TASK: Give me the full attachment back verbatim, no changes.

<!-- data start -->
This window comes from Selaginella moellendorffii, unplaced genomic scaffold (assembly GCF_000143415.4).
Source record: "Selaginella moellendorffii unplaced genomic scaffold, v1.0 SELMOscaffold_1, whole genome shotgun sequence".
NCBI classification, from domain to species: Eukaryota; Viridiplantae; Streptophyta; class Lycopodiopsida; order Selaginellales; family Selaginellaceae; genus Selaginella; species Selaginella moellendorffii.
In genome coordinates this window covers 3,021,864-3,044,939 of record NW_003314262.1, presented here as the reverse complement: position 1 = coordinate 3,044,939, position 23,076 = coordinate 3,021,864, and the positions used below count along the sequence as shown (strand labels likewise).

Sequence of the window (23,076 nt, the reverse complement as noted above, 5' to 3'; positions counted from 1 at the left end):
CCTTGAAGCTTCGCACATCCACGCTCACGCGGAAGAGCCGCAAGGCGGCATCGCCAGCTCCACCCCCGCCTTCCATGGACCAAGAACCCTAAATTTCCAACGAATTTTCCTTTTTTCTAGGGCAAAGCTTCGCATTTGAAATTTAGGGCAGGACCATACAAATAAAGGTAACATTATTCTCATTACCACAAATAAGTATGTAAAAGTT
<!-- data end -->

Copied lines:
This window comes from Selaginella moellendorffii, unplaced genomic scaffold (assembly GCF_000143415.4).
Source record: "Selaginella moellendorffii unplaced genomic scaffold, v1.0 SELMOscaffold_1, whole genome shotgun sequence".
NCBI classification, from domain to species: Eukaryota; Viridiplantae; Streptophyta; class Lycopodiopsida; order Selaginellales; family Selaginellaceae; genus Selaginella; species Selaginella moellendorffii.
In genome coordinates this window covers 3,021,864-3,044,939 of record NW_003314262.1, presented here as the reverse complement: position 1 = coordinate 3,044,939, position 23,076 = coordinate 3,021,864, and the positions used below count along the sequence as shown (strand labels likewise).

Sequence of the window (23,076 nt, the reverse complement as noted above, 5' to 3'; positions counted from 1 at the left end):
CCTTGAAGCTTCGCACATCCACGCTCACGCGGAAGAGCCGCAAGGCGGCATCGCCAGCTCCACCCCCGCCTTCCATGGACCAAGAACCCTAAATTTCCAACGAATTTTCCTTTTTTCTAGGGCAAAGCTTCGCATTTGAAATTTAGGGCAGGACCATACAAATAAAGGTAACATTATTCTCATTACCACAAATAAGTATGTAAAAGTT